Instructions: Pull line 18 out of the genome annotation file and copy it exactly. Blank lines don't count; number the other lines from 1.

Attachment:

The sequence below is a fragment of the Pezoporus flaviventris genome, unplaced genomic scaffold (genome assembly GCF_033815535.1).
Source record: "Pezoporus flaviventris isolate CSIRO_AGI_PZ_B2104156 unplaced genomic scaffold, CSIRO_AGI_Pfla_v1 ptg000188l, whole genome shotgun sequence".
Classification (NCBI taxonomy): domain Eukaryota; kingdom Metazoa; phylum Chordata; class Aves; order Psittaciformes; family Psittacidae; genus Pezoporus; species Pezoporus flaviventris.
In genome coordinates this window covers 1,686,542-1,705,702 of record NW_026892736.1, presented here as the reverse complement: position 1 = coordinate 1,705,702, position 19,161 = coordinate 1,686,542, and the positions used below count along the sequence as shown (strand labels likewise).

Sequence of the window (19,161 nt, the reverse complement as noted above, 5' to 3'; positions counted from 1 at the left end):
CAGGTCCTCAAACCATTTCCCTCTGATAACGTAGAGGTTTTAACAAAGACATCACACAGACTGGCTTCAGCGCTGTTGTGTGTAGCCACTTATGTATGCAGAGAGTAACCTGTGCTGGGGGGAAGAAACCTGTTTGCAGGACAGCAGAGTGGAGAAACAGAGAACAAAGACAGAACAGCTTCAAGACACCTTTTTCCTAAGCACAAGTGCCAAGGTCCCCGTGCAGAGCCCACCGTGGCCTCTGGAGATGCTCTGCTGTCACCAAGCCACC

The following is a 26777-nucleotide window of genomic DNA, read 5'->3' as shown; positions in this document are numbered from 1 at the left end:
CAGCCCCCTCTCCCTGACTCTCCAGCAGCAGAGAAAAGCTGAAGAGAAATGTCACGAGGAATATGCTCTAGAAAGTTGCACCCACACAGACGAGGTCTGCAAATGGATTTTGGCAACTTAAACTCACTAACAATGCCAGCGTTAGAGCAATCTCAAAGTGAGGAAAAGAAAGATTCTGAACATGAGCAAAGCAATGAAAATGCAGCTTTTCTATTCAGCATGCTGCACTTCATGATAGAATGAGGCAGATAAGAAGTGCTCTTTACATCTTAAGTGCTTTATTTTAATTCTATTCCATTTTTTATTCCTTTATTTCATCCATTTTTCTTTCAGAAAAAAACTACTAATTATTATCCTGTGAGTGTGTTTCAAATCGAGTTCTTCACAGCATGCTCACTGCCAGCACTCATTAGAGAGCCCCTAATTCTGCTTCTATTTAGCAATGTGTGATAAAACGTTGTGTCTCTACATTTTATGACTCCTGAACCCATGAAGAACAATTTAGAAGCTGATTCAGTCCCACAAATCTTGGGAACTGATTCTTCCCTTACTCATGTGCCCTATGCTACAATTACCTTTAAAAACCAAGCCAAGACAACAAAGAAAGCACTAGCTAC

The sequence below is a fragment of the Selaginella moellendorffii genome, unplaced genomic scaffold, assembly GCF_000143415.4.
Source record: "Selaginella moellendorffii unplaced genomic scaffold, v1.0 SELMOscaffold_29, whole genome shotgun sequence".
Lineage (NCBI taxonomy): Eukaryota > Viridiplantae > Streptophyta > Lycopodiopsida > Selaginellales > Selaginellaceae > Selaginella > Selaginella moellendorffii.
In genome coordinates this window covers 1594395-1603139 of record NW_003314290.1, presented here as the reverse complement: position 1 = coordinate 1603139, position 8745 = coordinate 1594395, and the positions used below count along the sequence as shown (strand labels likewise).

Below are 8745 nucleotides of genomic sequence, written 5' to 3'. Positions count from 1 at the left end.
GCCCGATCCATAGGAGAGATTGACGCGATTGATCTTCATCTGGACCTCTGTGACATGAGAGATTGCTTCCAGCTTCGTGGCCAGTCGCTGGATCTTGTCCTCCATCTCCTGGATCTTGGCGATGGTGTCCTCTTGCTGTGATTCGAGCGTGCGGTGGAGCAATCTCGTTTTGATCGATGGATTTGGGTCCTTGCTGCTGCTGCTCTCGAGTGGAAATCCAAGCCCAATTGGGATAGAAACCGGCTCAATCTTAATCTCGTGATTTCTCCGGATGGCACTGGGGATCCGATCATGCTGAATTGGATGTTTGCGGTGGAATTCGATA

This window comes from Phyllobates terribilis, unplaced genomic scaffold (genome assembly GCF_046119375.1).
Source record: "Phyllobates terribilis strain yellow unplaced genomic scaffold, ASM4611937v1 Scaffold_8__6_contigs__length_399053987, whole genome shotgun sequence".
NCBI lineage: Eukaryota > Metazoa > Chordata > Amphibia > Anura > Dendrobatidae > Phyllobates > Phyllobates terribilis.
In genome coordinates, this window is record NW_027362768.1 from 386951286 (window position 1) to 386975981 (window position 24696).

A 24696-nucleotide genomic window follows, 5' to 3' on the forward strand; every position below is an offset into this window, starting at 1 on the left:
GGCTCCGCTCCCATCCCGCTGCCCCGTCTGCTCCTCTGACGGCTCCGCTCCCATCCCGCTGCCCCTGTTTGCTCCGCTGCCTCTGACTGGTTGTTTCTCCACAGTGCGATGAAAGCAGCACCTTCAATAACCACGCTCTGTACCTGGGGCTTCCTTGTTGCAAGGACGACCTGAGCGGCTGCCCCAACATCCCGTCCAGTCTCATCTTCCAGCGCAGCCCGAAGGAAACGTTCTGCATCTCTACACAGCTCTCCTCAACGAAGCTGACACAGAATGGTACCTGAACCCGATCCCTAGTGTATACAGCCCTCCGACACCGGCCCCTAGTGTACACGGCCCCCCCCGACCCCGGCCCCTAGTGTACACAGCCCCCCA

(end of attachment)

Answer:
In genome coordinates, this window is record NW_027362768.1 from 386951286 (window position 1) to 386975981 (window position 24696).